We do agree with the authors that the Novel Trifecta score published by Brassetti et al., which takes into consideration the postoperative eGFR reduction excluding the WIT, is an interesting tool to assess surgical success (8). As new clamping options, such as the selective clamping or the zero ischemia, have been introduced in the clinical practice, WIT is not always assessable. Additionally, the long-term RF, analyzed in the novel trifecta, should be one of the objective of RAPN, as a CKD upstaging can significantly increase the risk of morbidity and mortality (9). The novel trifecta indeed allows a more global look on the main aspects that should be considered to classify a surgical success also in a long-term perspective, while MIC and the historical trifecta score have been developed to define only perioperative surgical outcomes, therefore limiting the analysis to readily available intraoperative and perioperative parameters.

In our study we also presented the use of novel technologies such as the TilePro, 3-D reconstructions and augmented reality and the use of indocyanine green to guide the procedure. These technologies provide the surgeon an optimal surgical planning and anatomical insight both in the pre- and intraoperative setting (1,10,11). The population size and the study design unfortunately did not allow a reliable analysis of the advantages that the use of these tools may have conferred to the patients. However, recent studies demonstrated the benefits of the technological novelties. Results from the employment of the 3-D model technology published by Porpiglia et al. perceive an improvement in the surgical planning, physician education/training, and patient counseling. However, despite recent technological improvements, this approach still lacks of the precision necessary to “follow” the organ in an operating field continuously changing during surgery (12). Similarly, the employment of near-infrared fluorescent ICG technology represents an effective tool in the adoption of intraoperative strategy in the setting of RAPN. Specifically, the use of ICG is helpful in special cases where a complex vasculature, such as solitary or horseshoe kidney, or a compromised organ are encountered to gain a precise insight of the renal supply before and after clamping (11,13). Although, this technology is relatively cheap and available the intrinsic limitation of the “one-shot” opportunity to check the renal supply should be mentioned.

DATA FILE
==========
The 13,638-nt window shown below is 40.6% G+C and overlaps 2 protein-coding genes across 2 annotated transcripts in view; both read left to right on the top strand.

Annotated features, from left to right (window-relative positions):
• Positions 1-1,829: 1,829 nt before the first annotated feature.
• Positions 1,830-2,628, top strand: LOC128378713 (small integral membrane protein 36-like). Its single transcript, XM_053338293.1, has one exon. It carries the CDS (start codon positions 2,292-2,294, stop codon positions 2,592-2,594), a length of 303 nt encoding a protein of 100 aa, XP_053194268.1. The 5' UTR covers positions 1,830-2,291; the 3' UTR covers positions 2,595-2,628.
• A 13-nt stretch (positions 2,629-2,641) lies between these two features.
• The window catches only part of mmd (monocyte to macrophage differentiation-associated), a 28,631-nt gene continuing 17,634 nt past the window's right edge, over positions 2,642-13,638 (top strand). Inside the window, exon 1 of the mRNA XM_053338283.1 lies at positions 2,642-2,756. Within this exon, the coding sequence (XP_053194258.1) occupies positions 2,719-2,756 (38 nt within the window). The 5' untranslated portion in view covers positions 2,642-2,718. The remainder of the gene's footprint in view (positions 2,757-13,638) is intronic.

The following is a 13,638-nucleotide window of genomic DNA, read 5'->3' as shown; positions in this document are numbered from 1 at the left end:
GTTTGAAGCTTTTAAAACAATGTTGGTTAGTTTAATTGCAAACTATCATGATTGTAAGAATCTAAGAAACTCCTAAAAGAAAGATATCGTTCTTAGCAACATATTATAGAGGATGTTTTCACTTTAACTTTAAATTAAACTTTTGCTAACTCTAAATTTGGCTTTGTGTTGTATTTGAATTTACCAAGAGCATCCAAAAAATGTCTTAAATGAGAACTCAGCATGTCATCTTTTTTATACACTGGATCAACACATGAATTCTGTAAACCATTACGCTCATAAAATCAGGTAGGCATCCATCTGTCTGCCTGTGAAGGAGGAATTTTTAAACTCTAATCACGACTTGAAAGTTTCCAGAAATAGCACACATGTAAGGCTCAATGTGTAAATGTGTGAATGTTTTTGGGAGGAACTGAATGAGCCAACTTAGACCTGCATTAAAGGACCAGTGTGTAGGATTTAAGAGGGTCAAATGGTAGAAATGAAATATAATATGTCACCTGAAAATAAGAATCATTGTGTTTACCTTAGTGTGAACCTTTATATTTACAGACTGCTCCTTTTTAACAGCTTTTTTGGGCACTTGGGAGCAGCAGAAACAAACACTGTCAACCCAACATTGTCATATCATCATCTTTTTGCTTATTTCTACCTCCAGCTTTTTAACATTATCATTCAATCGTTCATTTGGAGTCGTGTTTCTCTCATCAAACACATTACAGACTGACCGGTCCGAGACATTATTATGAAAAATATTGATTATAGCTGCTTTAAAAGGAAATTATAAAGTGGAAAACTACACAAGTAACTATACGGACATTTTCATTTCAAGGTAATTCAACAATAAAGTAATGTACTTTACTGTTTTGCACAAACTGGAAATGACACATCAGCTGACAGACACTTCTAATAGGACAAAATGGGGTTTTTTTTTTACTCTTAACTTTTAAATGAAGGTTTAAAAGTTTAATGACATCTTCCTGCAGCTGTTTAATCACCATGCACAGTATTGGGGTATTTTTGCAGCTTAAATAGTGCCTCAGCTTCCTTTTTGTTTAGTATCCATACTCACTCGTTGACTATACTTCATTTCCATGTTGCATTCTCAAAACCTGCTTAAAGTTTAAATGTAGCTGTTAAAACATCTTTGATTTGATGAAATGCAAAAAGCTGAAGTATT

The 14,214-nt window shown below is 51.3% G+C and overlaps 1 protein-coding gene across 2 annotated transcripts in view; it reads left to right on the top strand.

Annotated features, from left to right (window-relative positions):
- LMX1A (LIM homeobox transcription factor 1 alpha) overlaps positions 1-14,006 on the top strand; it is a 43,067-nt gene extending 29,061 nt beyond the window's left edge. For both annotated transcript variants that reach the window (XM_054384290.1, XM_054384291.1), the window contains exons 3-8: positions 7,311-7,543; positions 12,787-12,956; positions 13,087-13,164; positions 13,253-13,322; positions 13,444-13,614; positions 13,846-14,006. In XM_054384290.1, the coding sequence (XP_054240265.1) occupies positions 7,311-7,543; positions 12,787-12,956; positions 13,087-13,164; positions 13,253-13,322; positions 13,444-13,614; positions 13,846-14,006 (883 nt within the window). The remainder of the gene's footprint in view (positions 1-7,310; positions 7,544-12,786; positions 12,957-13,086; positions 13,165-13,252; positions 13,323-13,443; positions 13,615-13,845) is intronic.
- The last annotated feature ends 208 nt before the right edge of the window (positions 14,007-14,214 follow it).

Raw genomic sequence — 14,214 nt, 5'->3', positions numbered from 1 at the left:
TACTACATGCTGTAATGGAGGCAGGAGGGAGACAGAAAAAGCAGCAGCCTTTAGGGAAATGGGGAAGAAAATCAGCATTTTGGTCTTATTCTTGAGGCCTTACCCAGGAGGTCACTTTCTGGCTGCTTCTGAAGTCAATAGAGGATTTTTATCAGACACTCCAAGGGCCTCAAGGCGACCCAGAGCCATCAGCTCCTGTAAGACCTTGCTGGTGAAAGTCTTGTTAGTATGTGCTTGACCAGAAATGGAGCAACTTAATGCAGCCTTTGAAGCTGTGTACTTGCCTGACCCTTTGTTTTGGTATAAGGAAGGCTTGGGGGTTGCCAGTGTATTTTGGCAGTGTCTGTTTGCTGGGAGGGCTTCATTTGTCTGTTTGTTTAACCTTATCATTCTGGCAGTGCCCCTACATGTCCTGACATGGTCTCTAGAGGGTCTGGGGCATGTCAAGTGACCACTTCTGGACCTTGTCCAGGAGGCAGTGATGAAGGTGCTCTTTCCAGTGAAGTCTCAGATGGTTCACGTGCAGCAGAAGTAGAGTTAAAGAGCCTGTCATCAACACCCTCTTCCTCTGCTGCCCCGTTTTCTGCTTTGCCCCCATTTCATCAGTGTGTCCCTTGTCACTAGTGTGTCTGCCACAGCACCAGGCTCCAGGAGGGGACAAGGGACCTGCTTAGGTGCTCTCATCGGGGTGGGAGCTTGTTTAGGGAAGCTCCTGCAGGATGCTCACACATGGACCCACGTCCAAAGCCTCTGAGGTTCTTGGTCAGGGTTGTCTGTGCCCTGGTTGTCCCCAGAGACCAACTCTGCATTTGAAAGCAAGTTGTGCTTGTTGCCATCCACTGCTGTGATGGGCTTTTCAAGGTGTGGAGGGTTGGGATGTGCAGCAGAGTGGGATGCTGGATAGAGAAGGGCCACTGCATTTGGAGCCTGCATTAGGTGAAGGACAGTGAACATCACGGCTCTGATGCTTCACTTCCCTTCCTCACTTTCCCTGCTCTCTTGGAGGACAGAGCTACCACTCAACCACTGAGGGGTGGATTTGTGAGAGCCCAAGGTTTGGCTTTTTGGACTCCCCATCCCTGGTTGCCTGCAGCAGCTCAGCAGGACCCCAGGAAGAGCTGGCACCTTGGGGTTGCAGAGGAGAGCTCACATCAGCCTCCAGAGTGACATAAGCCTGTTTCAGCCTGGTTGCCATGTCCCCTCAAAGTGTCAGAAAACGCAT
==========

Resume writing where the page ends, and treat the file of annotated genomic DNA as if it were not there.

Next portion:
The economic impact of these new technologies should, certainly, be taken into consideration. However, in tertiary high volume teaching centers, the expenses for the employment of these tools may be highly mitigated. The cost-benefit for the patients is therefore favorable in terms of a decreasing rate of complications and maximization of the adoption of RAPN also in most challenging cases where a solid pre-operative planning is advised. Additionally, studies demonstrated that difference in cost between the robotic and open approaches decreased during the study period and by 2011 was not statistically different and that, by minimizing OR time and hospital stay, RAPN and laparoscopic PN can be cost equivalent to open PN regarding variable costs (14,15).

In conclusion, RAPN is a feasible treatment even for the most challenging cases. Further studies are needed to define the proper risk stratification and assessment of oncological and functional outcomes to safely extend the indications for RAPN. Likewise, controlled randomized studies are warranted to precisely assess the role of novel technologies in this setting. Future research should also take into account new nephrometry scoring systems, such as the SPARE nephrometry classification, that could be more predictive in stratifying the surgical risk in the treatment of complex and less-complex masses (16).


Acknowledgments

Funding: None.


Footnote

Provenance and Peer Review: This article was commissioned by the editorial office, Translational Andrology and Urology. The article did not undergo external peer review.

Conflicts of Interest: All authors have completed the ICMJE uniform disclosure form (available at http://dx.doi.org/10.21037/tau-20-936). The authors have no conflicts of interest to declare.

Ethical Statement: The authors are accountable for all aspects of the work in ensuring that questions related to the accuracy or integrity of any part of the work are appropriately investigated and resolved.

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References

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Cite this article as: Diana P, Buffi NM, Lughezzani G. Editorial Commentary referring to: “Is robot-assisted partial nephrectomy safe for highly complexity tumors?”. Transl Androl Urol 2020;9(5):2323-2325. doi: 10.21037/tau-20-936